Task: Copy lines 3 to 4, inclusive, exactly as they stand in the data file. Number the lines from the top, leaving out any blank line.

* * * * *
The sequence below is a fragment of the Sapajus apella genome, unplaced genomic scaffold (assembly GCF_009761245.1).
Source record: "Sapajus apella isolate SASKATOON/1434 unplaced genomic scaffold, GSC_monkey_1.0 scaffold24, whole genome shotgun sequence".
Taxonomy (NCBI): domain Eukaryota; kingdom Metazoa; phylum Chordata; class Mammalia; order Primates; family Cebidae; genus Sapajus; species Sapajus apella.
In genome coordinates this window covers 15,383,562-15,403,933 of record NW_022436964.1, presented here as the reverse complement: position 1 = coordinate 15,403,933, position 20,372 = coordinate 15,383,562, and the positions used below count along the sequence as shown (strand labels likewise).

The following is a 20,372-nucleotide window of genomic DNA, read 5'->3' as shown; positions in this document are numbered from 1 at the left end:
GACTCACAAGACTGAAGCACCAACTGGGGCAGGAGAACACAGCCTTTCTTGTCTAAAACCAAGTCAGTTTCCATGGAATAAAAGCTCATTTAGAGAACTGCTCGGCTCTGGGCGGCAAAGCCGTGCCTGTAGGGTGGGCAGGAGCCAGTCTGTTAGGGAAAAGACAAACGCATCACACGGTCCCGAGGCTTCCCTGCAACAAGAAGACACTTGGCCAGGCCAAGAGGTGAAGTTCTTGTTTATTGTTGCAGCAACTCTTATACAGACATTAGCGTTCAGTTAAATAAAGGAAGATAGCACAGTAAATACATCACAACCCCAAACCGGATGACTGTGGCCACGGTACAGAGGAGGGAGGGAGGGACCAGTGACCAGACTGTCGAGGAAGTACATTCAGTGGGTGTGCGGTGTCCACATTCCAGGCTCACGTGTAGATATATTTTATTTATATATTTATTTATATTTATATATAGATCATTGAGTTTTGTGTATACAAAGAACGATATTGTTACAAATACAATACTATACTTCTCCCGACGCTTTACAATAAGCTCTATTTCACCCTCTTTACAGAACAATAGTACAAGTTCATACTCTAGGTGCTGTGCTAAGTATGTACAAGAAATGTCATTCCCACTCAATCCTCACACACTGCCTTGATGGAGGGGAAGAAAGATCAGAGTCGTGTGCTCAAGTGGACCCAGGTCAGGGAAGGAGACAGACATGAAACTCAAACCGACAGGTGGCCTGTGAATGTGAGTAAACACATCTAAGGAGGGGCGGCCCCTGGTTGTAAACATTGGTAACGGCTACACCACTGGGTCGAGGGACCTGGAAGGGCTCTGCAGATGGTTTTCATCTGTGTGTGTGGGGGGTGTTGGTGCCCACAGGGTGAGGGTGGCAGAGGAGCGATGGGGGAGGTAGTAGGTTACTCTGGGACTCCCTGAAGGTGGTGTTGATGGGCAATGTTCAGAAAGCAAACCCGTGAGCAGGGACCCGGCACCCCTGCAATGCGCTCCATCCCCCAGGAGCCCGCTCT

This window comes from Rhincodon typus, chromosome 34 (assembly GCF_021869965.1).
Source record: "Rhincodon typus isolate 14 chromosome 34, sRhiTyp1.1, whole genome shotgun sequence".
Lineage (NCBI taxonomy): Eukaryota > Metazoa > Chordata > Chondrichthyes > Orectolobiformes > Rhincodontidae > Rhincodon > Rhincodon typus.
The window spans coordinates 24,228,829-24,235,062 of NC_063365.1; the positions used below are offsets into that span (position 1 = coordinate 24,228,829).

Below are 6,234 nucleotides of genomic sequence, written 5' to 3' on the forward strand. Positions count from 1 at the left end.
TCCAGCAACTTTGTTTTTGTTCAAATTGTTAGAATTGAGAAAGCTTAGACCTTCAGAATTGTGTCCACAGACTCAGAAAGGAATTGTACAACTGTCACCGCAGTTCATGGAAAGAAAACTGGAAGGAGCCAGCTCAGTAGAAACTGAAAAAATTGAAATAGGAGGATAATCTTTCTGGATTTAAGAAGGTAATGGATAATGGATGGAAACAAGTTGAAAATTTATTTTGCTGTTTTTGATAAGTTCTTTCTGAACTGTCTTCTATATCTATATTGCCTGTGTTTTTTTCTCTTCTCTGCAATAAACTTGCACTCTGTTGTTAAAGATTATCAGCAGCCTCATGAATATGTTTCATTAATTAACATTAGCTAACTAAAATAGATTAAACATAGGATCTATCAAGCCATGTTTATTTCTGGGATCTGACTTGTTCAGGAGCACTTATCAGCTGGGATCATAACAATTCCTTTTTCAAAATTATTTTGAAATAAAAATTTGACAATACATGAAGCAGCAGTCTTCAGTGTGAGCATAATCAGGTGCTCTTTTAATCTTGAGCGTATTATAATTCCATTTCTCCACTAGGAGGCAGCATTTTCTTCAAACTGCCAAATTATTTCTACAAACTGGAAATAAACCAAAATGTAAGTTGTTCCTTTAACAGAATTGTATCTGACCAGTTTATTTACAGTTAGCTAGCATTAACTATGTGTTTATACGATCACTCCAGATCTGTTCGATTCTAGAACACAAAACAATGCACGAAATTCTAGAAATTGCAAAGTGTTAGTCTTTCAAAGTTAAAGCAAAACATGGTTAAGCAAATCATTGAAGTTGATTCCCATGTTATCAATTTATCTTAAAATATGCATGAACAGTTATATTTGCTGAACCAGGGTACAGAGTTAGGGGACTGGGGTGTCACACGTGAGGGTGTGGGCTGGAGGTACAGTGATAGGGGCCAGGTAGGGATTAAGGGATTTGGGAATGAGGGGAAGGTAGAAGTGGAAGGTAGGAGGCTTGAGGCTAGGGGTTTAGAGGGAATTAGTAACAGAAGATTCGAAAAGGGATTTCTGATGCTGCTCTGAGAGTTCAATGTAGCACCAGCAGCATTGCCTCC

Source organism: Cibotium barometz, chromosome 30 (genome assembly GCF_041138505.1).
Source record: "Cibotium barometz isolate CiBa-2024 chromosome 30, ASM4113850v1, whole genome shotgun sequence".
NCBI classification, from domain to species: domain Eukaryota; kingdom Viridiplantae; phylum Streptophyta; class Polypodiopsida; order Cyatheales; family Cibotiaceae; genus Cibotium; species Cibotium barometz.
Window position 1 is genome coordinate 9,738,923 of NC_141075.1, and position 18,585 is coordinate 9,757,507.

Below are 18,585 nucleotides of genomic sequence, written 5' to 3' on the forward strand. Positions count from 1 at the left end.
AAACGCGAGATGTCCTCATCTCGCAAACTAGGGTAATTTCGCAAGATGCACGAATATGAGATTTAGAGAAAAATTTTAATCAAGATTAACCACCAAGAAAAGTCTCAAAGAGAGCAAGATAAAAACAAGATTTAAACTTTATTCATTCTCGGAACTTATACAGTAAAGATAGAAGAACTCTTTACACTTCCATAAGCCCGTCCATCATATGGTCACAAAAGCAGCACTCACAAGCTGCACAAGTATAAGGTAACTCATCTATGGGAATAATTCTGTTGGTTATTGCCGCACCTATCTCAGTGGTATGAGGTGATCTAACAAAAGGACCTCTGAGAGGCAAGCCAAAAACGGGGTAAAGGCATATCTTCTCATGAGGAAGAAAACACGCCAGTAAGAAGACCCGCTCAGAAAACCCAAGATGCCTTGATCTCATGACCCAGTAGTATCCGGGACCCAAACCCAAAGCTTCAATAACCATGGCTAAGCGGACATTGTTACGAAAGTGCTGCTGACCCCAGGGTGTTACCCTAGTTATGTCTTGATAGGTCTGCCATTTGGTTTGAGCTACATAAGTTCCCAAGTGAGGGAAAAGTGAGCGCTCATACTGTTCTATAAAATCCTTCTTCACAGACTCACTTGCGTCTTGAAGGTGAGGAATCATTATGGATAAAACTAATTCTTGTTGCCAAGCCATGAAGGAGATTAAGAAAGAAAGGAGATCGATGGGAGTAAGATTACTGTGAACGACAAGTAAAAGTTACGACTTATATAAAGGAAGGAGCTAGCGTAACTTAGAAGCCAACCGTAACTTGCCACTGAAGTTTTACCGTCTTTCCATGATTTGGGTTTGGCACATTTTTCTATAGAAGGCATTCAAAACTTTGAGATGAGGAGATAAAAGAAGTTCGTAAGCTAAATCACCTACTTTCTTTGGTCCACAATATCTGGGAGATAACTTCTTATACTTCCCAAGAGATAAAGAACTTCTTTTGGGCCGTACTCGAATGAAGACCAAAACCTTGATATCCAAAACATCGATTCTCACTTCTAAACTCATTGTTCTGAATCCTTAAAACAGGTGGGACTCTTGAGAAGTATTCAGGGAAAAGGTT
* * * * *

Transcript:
Taxonomy (NCBI): domain Eukaryota; kingdom Metazoa; phylum Chordata; class Mammalia; order Primates; family Cebidae; genus Sapajus; species Sapajus apella.
In genome coordinates this window covers 15,383,562-15,403,933 of record NW_022436964.1, presented here as the reverse complement: position 1 = coordinate 15,403,933, position 20,372 = coordinate 15,383,562, and the positions used below count along the sequence as shown (strand labels likewise).